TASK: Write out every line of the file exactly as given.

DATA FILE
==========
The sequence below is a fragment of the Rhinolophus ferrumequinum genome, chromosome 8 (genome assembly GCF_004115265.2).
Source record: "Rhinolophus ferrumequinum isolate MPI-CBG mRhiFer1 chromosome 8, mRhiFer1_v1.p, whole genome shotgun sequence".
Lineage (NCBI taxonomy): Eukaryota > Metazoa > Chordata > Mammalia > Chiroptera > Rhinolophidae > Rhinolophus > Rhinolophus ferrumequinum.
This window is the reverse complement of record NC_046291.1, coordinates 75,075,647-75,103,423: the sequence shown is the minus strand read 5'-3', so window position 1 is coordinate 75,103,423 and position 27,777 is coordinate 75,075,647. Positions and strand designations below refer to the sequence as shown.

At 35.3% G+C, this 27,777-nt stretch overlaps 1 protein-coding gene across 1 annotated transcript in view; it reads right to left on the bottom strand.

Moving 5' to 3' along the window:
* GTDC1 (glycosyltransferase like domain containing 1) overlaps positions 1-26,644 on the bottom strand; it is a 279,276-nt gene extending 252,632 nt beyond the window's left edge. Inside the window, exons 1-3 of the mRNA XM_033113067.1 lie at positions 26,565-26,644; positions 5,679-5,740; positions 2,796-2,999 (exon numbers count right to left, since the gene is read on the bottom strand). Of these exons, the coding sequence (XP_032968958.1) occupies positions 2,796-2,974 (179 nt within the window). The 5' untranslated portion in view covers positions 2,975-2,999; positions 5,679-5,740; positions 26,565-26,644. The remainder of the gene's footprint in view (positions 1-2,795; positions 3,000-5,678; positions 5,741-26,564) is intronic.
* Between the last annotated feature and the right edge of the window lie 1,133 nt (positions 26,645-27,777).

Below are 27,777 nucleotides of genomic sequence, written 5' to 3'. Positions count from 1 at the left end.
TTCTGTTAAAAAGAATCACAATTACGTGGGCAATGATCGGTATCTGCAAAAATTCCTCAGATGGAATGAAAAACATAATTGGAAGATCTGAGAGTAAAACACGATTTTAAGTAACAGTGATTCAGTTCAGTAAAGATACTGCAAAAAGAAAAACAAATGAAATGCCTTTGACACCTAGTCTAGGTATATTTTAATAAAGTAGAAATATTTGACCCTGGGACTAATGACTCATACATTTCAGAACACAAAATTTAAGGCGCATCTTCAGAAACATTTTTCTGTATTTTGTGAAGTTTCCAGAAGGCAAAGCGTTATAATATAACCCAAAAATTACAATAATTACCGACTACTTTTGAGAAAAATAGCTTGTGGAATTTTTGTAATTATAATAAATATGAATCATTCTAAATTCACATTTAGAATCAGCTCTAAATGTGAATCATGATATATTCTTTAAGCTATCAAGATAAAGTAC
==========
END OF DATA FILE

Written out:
The sequence below is a fragment of the Rhinolophus ferrumequinum genome, chromosome 8 (genome assembly GCF_004115265.2).
Source record: "Rhinolophus ferrumequinum isolate MPI-CBG mRhiFer1 chromosome 8, mRhiFer1_v1.p, whole genome shotgun sequence".
Lineage (NCBI taxonomy): Eukaryota > Metazoa > Chordata > Mammalia > Chiroptera > Rhinolophidae > Rhinolophus > Rhinolophus ferrumequinum.
This window is the reverse complement of record NC_046291.1, coordinates 75,075,647-75,103,423: the sequence shown is the minus strand read 5'-3', so window position 1 is coordinate 75,103,423 and position 27,777 is coordinate 75,075,647. Positions and strand designations below refer to the sequence as shown.

At 35.3% G+C, this 27,777-nt stretch overlaps 1 protein-coding gene across 1 annotated transcript in view; it reads right to left on the bottom strand.

Moving 5' to 3' along the window:
* GTDC1 (glycosyltransferase like domain containing 1) overlaps positions 1-26,644 on the bottom strand; it is a 279,276-nt gene extending 252,632 nt beyond the window's left edge. Inside the window, exons 1-3 of the mRNA XM_033113067.1 lie at positions 26,565-26,644; positions 5,679-5,740; positions 2,796-2,999 (exon numbers count right to left, since the gene is read on the bottom strand). Of these exons, the coding sequence (XP_032968958.1) occupies positions 2,796-2,974 (179 nt within the window). The 5' untranslated portion in view covers positions 2,975-2,999; positions 5,679-5,740; positions 26,565-26,644. The remainder of the gene's footprint in view (positions 1-2,795; positions 3,000-5,678; positions 5,741-26,564) is intronic.
* Between the last annotated feature and the right edge of the window lie 1,133 nt (positions 26,645-27,777).

Below are 27,777 nucleotides of genomic sequence, written 5' to 3'. Positions count from 1 at the left end.
TTCTGTTAAAAAGAATCACAATTACGTGGGCAATGATCGGTATCTGCAAAAATTCCTCAGATGGAATGAAAAACATAATTGGAAGATCTGAGAGTAAAACACGATTTTAAGTAACAGTGATTCAGTTCAGTAAAGATACTGCAAAAAGAAAAACAAATGAAATGCCTTTGACACCTAGTCTAGGTATATTTTAATAAAGTAGAAATATTTGACCCTGGGACTAATGACTCATACATTTCAGAACACAAAATTTAAGGCGCATCTTCAGAAACATTTTTCTGTATTTTGTGAAGTTTCCAGAAGGCAAAGCGTTATAATATAACCCAAAAATTACAATAATTACCGACTACTTTTGAGAAAAATAGCTTGTGGAATTTTTGTAATTATAATAAATATGAATCATTCTAAATTCACATTTAGAATCAGCTCTAAATGTGAATCATGATATATTCTTTAAGCTATCAAGATAAAGTAC